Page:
The American Gods has its cast, but the Sandman has lost its leading man.
In a year that sees not one but three big screen comic book adaptations, as well as casting information about Gaiman’s novel American Gods, the adaptation of Neil Gaiman’s classic comic series has taken a step back with the news that Joseph Gordon-Levitt has left the project following creative differences with New Line Cinema.
In a Facebook post, Levitt explained that while the project had got to a good start, “the folks at New Line and I just don’t see eye to eye on what makes Sandman special.” Previously, Sandman had belonged to Warner Brothers, however with the comic being moved to DC’s Vertigo line, it became the property of New Line Cinema. This news comes a day after New Line announced that Eric Heisserer, known for such movies as Final Destination 5 and The Thing (both 2011), has joined the project – possibly a sign that the earlier script by Jack Thorne had been thrown out.
Levitt ended his post by thanking his associates on the project:
I’d like to thank all the great people I’ve had the opportunity to work with on this one. I’ve had a blast with and learned a ton from David and Jack. Niija Kuykendall, Greg Silverman, and everyone at Warner Brothers have been fantastic, as have Geoff Johns and everyone at DC. And it’s been a particular privilege as well as a rocking good time getting to know Mr. Gaiman, whose generous insights and masterful work have certainly convinced me that the Lord of Dreams and the Prince of Stories are one and the same Endless pattern.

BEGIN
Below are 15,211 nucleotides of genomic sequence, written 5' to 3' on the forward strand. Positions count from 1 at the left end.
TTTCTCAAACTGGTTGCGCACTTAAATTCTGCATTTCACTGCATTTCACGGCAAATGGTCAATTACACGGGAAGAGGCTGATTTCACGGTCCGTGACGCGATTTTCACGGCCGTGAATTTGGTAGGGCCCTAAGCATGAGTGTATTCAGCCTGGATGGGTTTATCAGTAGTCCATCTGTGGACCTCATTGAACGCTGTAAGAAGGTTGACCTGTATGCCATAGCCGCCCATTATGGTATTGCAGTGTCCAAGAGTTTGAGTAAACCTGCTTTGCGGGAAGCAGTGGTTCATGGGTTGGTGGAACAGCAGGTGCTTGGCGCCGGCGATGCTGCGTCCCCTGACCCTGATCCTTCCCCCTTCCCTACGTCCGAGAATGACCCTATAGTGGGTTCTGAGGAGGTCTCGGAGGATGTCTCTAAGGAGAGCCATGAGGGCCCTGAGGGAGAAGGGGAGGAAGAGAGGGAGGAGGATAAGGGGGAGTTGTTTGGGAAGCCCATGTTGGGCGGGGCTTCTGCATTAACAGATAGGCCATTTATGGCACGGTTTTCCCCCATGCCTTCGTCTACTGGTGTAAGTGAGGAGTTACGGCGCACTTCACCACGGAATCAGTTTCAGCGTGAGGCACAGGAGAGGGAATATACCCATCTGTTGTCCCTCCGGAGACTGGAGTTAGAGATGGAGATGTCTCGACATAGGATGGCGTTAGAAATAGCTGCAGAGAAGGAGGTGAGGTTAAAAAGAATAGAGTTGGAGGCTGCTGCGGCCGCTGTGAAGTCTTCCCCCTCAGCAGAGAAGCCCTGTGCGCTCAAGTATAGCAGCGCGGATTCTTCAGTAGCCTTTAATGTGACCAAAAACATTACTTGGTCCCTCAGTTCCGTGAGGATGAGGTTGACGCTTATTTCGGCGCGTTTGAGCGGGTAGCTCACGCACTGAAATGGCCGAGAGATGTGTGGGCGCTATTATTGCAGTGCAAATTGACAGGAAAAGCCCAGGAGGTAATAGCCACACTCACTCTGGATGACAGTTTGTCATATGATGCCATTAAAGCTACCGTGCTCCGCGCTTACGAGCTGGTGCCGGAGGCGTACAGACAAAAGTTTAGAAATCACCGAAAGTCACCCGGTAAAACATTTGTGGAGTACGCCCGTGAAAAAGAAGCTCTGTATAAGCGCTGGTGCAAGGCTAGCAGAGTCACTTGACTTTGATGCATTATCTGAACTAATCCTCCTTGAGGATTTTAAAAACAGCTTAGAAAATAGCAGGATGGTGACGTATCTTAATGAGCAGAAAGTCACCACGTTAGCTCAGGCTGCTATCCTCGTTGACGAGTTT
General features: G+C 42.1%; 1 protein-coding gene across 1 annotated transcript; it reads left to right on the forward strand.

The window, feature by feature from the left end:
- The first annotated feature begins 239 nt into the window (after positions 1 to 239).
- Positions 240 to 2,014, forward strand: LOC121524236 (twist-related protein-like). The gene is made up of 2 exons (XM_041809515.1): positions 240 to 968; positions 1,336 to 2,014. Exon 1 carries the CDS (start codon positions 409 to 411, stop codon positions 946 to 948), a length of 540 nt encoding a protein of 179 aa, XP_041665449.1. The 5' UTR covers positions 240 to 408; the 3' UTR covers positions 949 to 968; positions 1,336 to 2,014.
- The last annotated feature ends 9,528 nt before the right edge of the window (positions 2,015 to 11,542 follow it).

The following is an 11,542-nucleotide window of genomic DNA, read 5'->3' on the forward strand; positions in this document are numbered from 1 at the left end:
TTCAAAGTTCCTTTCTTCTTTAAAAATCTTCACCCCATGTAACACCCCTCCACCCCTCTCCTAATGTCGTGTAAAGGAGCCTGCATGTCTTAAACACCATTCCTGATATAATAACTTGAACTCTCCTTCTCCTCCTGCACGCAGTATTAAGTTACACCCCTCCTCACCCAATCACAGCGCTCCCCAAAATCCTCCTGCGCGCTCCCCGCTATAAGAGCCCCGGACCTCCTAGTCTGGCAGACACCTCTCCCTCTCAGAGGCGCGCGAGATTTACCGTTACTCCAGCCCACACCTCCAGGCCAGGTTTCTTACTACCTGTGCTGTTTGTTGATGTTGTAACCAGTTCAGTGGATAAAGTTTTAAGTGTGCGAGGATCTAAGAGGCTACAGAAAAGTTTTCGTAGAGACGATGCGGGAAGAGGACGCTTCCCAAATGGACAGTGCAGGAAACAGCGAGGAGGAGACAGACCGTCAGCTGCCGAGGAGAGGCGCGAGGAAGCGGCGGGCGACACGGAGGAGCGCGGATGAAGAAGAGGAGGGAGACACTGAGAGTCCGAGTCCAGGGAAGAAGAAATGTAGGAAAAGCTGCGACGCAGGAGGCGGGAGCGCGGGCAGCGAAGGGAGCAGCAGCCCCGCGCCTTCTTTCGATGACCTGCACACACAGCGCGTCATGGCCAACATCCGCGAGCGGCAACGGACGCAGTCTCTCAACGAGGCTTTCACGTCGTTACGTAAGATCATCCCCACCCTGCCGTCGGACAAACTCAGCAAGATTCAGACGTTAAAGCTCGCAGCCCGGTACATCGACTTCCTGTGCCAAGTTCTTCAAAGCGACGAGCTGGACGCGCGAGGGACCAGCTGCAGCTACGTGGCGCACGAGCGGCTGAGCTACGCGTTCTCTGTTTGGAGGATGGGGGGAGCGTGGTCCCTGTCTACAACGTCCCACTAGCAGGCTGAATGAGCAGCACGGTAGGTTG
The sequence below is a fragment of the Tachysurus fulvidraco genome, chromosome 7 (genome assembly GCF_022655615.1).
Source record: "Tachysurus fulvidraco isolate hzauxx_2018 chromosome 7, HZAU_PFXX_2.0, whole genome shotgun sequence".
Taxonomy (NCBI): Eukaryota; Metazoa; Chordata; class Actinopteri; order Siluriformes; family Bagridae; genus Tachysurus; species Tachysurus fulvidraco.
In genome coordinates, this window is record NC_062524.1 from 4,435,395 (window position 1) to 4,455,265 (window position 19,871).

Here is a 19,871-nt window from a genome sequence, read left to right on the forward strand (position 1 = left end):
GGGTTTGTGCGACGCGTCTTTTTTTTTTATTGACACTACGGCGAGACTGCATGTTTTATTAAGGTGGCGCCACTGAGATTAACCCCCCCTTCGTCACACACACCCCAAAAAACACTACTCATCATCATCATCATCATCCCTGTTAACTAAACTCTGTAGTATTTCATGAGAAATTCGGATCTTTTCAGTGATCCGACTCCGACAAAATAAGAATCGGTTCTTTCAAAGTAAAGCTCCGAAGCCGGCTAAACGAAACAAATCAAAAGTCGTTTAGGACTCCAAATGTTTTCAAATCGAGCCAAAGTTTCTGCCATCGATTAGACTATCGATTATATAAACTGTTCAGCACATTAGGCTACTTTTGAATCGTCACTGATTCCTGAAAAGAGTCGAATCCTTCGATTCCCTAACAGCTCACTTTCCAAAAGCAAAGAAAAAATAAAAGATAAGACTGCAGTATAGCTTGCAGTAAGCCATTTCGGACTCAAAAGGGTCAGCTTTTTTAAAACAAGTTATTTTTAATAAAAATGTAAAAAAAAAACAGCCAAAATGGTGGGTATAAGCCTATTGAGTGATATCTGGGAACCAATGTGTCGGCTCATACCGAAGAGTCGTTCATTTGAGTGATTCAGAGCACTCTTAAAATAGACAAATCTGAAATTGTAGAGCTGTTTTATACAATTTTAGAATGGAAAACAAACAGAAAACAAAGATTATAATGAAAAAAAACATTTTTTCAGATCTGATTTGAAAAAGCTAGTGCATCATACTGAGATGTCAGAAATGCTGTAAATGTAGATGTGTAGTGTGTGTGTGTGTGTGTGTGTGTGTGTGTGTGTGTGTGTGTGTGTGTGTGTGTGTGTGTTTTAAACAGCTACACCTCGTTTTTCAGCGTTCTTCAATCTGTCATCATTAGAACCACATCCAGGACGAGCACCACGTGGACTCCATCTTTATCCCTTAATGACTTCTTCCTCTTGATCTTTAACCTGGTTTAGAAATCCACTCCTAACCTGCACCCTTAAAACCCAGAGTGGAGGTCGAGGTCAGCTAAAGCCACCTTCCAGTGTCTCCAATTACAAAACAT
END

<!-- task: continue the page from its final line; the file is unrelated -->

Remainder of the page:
Sandman, published between 1989 and 1996, concerned Morpheus of the Endless – the anthropomorphic personification of dreams and storytelling – and his journey of atonement after escaping the clutches of a British occultist. The series was written by Neil Gaiman and was met considerable critical acclaim. Considered a modern classic, Sandman returned in 2013 with Sandman Overture.
Joseph Gordon-Levitt joined the Sandman in 2013, along with David Goyer (in the producer’s role) and Jack Thorne, who was to write the script.